Gaz Full keeps things simple to meet the downturn
The Gaz Full – an anti-crisis truck. It costs $6000, and targets small businesses and farmers. Inexpensive lights, simple seats – it's rugged enough to drive around Russian country roads and farms. The new move by truckmaker Gaz, has drawn plaudits from Nizhny Novgorod Regional Governor, Valery Shantsev whose citizens it will keep in work.
"Gaz's anticrisis measures are considered to be among the best. There was a lot of work done to significantly cut the cost of vehicles, and to reduce the warehouse stocks."
Gaz has already cut its costs by a third. It now plans to free up half of its premises and lease them out. And it has pledged to keep its production staff busy.
The company is planning to cut more than 4000 jobs, but says it will be offering workers additional training – retaining their positions, and paying 60% of their salaries.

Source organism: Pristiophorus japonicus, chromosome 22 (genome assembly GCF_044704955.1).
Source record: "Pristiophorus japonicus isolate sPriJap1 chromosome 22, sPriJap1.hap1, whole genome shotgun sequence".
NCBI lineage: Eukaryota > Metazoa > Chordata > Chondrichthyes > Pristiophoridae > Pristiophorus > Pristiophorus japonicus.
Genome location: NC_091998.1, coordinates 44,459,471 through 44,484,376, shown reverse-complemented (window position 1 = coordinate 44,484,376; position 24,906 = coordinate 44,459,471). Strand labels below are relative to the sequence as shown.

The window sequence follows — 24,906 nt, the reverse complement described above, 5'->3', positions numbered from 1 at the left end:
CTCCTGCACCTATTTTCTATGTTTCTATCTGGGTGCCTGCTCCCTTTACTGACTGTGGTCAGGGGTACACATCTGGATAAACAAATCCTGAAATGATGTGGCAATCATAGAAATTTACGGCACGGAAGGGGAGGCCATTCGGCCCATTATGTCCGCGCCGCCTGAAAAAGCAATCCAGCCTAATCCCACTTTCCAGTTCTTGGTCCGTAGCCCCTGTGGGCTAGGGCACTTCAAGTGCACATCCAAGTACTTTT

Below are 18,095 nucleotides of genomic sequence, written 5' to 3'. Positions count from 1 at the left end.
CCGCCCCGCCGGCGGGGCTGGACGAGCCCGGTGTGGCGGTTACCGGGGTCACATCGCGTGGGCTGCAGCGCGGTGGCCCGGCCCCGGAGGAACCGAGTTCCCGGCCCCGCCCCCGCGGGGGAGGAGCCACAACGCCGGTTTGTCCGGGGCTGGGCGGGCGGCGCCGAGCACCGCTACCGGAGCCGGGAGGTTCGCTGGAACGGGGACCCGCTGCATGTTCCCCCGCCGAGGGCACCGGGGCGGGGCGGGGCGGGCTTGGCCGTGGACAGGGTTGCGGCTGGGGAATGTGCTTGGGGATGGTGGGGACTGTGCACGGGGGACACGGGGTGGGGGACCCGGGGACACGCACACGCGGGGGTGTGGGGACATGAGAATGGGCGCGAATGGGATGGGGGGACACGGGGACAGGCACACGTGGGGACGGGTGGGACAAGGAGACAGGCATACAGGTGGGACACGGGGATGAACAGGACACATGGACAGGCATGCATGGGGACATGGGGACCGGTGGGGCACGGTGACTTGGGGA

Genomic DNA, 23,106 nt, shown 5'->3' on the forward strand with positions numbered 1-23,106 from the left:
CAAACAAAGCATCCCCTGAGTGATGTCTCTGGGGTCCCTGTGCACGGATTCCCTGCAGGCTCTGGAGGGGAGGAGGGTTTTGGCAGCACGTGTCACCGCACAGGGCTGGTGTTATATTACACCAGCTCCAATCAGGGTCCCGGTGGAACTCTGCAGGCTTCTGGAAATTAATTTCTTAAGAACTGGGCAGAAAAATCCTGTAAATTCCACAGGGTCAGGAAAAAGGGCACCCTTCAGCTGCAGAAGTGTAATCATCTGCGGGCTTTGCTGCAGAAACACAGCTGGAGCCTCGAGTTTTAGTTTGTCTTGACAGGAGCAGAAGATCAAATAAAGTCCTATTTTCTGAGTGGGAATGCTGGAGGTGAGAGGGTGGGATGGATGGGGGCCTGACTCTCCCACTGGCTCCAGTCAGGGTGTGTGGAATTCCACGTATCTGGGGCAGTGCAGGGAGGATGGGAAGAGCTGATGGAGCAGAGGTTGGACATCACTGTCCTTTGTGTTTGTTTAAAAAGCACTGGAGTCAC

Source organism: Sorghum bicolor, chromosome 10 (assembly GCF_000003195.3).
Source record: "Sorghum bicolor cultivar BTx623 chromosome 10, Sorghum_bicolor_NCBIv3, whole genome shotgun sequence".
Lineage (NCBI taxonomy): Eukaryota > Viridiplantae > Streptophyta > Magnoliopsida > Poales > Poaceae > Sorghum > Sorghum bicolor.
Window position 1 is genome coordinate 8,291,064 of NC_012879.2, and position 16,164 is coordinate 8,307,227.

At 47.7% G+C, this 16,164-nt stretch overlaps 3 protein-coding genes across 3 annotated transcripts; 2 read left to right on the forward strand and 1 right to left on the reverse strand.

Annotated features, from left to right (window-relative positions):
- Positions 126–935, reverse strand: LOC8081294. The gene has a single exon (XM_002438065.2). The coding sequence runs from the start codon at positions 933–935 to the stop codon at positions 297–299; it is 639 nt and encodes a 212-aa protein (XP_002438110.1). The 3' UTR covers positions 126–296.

But analysts such as Elena Sakhnova at VTB Capital, say Gaz, controlled by Oleg Deripaska, shares its owner's huge debt burden, and the measures will not be enough for the company – which carries a debt of more than $1 billion dollars.
“All these measures, this is good, but definitely will not help to manage a $1 billion dollar debt, which means the Government will need to step in and help the company.”
Experts say GAZ sales dropped more than 60% in the first quarter on 2009. Russia's leading carmaker, Avtovaz, has also seen a 40% slump.
Moscow has pledged over a billion dollars of state support for local car producers and said it will subsidize a portion of interest on car loans.
But measures taken have not yet been enough to keep sales up. In March, the overall number of cars sold in Russia was 47% less than it was just one year ago.